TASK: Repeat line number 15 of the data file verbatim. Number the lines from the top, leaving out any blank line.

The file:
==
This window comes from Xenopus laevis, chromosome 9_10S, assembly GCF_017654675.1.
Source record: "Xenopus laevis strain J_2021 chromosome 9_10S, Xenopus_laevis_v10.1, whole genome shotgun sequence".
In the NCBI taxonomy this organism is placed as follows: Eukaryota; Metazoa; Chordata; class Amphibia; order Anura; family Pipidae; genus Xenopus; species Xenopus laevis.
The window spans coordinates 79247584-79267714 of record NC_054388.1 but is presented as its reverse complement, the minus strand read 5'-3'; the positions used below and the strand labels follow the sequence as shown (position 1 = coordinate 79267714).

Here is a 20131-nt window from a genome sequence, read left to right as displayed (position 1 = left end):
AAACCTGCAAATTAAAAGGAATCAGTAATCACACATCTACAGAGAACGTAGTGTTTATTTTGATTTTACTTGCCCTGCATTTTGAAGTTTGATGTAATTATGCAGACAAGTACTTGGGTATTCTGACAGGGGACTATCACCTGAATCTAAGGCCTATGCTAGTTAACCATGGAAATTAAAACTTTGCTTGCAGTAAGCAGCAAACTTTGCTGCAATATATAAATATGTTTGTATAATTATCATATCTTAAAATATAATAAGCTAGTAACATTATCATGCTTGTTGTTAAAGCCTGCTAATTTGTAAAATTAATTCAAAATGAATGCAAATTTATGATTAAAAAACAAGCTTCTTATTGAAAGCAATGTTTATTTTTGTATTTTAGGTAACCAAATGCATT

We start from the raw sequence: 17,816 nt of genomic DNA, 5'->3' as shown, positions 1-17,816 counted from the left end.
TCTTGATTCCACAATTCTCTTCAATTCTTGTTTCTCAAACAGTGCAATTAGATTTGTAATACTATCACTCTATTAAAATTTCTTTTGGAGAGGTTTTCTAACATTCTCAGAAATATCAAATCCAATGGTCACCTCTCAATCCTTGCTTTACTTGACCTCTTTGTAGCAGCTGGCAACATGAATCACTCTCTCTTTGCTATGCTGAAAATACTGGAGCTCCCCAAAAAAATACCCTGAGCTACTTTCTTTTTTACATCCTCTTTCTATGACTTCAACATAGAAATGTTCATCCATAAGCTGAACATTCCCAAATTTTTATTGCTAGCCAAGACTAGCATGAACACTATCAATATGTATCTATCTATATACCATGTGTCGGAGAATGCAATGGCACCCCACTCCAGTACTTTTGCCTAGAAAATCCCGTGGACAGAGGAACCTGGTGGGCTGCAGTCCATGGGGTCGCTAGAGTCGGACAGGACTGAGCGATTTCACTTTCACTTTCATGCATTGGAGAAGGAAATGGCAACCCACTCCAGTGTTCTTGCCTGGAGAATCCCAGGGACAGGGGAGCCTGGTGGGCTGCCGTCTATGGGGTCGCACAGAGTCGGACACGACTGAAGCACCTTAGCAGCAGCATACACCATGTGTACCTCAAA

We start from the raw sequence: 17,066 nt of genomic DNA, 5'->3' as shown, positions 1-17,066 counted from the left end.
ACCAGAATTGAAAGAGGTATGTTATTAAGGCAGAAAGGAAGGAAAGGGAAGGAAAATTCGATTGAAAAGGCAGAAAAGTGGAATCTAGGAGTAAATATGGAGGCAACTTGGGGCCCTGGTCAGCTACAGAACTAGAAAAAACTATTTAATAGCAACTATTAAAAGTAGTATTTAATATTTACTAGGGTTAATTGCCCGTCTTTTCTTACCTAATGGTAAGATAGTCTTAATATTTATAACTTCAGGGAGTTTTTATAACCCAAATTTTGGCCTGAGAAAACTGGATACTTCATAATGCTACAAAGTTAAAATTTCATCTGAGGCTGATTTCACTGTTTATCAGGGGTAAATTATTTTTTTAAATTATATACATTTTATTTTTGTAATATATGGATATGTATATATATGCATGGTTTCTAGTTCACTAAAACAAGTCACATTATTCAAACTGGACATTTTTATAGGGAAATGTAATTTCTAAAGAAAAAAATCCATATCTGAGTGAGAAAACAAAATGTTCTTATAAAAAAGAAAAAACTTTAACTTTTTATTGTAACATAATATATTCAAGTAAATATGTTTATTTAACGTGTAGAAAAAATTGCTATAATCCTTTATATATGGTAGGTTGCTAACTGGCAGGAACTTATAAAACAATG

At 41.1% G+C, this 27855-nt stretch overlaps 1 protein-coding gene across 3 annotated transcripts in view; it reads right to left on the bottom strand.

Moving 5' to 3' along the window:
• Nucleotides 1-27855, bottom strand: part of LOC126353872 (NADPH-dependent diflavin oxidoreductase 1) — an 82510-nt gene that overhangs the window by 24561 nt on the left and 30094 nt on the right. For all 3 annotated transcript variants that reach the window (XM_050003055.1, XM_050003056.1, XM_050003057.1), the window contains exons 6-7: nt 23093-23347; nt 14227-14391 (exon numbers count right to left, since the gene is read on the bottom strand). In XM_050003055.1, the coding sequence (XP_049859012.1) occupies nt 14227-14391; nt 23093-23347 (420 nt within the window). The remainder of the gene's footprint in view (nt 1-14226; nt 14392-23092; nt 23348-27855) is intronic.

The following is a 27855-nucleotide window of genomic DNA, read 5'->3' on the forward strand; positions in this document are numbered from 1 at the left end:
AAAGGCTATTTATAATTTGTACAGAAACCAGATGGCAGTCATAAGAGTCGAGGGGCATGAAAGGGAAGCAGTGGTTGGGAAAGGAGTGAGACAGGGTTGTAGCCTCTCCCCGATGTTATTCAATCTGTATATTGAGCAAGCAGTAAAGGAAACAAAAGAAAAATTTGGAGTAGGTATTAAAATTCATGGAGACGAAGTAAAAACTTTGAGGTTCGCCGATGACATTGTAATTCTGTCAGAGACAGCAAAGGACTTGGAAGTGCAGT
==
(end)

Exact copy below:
AAAGGCTATTTATAATTTGTACAGAAACCAGATGGCAGTCATAAGAGTCGAGGGGCATGAAAGGGAAGCAGTGGTTGGGAAAGGAGTGAGACAGGGTTGTAGCCTCTCCCCGATGTTATTCAATCTGTATATTGAGCAAGCAGTAAAGGAAACAAAAGAAAAATTTGGAGTAGGTATTAAAATTCATGGAGACGAAGTAAAAACTTTGAGGTTCGCCGATGACATTGTAATTCTGTCAGAGACAGCAAAGGACTTGGAAGTGCAGT